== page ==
Multimedia technology, which blends video, sound, and graphics, holds immense possibilities. But it has yet to catch on big in corporations. The reason: Many businesspeople see the systems simply as expensive toys. But high school teachers view multimedia as a worthwhile way to stimulate learning among students--even though school budgets across the nation are shrinking. "Teachers can't compete with what kids watch at home," says David Brittain, director of educational technology for Florida, which recently spent about $1.5 million to equip 2,300 high schools with laser-disk players. Texas and California are also promoting multimedia for their school systems.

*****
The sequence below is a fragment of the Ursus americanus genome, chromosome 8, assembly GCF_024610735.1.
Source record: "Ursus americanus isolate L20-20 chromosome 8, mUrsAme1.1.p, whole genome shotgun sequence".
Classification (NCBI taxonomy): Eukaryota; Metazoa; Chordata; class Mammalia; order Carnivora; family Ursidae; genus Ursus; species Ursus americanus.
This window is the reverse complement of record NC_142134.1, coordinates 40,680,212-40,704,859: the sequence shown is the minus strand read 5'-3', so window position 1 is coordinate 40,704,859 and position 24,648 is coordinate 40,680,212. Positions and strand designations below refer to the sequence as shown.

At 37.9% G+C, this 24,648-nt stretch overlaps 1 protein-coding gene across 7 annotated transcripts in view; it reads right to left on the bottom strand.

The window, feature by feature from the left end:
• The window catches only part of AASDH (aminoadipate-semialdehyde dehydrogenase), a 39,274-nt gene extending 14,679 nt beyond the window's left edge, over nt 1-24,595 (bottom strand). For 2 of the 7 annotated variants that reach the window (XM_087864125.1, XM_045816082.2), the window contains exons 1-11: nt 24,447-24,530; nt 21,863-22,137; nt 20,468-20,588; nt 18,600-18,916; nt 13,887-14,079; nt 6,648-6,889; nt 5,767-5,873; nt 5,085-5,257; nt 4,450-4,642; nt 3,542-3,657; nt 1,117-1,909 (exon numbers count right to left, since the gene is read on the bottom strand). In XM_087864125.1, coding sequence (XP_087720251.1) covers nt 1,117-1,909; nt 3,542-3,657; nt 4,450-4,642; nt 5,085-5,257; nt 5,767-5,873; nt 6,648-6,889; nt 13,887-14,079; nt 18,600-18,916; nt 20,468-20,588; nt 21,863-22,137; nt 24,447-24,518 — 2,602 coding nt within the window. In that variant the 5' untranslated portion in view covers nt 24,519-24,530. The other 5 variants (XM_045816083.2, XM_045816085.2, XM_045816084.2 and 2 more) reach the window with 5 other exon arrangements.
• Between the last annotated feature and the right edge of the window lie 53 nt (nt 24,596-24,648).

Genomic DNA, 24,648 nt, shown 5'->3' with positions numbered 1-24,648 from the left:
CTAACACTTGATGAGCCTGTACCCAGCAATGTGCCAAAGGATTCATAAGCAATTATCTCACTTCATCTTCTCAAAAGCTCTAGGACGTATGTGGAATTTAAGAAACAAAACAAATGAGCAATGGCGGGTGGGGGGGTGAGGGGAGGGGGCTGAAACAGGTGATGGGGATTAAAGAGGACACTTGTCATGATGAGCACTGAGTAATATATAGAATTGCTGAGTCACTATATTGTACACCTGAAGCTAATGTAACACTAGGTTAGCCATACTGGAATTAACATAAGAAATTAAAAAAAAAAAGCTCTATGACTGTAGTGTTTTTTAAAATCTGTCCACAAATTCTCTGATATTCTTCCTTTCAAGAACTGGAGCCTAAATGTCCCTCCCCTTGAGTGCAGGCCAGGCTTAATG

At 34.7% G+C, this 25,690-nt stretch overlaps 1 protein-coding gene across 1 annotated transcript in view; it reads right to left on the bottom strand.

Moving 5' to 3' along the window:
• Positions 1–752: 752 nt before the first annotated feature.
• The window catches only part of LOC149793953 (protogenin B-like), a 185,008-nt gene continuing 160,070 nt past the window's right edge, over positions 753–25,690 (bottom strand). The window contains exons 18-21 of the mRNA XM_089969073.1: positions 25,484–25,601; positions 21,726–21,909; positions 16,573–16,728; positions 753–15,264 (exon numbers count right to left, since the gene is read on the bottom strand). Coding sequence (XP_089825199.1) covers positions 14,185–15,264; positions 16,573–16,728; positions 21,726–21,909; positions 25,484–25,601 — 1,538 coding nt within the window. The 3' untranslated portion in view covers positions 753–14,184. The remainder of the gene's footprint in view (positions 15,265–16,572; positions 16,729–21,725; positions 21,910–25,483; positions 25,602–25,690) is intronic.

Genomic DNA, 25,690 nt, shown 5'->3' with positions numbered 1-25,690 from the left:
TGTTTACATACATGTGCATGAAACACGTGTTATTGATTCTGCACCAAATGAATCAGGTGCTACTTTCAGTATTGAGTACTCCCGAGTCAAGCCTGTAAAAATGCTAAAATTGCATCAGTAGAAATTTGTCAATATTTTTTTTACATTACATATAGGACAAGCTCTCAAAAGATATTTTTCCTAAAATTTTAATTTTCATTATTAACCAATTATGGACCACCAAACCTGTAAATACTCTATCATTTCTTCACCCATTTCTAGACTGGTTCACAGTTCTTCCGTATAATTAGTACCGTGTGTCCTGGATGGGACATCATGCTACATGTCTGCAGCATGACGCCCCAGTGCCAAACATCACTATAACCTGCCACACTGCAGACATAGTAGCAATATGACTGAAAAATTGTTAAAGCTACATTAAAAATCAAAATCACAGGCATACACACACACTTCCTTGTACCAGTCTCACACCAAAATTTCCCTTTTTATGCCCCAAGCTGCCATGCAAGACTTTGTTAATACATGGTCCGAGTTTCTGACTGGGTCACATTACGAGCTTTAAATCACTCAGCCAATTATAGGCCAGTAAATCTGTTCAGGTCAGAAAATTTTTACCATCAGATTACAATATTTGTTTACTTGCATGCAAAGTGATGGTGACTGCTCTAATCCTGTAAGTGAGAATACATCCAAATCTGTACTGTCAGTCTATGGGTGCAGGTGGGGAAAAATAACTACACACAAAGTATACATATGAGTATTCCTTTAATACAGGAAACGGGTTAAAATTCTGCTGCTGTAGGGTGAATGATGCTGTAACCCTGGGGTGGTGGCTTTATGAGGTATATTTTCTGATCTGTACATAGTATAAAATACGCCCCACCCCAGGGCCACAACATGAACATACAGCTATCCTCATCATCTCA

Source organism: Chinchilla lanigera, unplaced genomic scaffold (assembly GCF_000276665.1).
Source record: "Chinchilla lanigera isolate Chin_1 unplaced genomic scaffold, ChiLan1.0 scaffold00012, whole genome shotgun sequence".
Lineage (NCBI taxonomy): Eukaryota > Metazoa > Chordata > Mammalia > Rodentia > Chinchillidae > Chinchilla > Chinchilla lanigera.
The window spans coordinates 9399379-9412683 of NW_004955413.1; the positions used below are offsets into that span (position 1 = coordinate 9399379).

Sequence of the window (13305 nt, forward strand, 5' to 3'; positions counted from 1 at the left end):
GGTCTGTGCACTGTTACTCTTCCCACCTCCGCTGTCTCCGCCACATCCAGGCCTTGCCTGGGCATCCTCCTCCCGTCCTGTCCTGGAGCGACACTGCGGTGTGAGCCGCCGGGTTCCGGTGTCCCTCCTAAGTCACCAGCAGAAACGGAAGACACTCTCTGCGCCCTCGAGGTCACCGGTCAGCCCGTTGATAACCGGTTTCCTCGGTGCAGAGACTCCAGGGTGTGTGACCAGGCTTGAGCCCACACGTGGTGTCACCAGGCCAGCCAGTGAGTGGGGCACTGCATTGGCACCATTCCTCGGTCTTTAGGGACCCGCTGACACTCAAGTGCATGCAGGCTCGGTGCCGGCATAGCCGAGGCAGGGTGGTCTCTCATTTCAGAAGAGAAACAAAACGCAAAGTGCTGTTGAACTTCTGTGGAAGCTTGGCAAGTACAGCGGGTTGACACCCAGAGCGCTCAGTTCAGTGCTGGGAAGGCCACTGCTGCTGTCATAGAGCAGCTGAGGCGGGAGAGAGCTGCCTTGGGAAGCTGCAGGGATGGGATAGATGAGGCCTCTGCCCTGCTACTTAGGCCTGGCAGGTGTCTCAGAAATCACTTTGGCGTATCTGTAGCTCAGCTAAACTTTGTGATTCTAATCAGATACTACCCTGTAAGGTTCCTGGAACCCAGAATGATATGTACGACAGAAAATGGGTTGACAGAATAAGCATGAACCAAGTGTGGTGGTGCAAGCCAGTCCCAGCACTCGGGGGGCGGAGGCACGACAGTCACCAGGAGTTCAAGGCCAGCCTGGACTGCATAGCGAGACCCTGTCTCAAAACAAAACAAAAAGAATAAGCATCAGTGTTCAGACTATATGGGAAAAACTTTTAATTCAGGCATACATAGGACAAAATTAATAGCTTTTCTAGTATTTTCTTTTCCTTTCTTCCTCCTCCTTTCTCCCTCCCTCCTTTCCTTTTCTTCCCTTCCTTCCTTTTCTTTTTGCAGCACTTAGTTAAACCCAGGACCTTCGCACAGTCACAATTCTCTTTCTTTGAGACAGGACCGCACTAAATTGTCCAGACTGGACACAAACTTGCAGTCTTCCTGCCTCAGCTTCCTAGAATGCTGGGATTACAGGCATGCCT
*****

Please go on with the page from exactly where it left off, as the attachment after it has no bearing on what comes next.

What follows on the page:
When connected to personal computers, the laser-disk players become interactive multimedia setups. While viewing a documentary on the 1960s, for instance, a student can type in Martin Luther King Jr.--even if misspelled--and the computer will select and show one of King's speeches. Fully indexed laser disks for history, politics, science, and health courses are now available from such sources as the Discovery Channel and ABC News.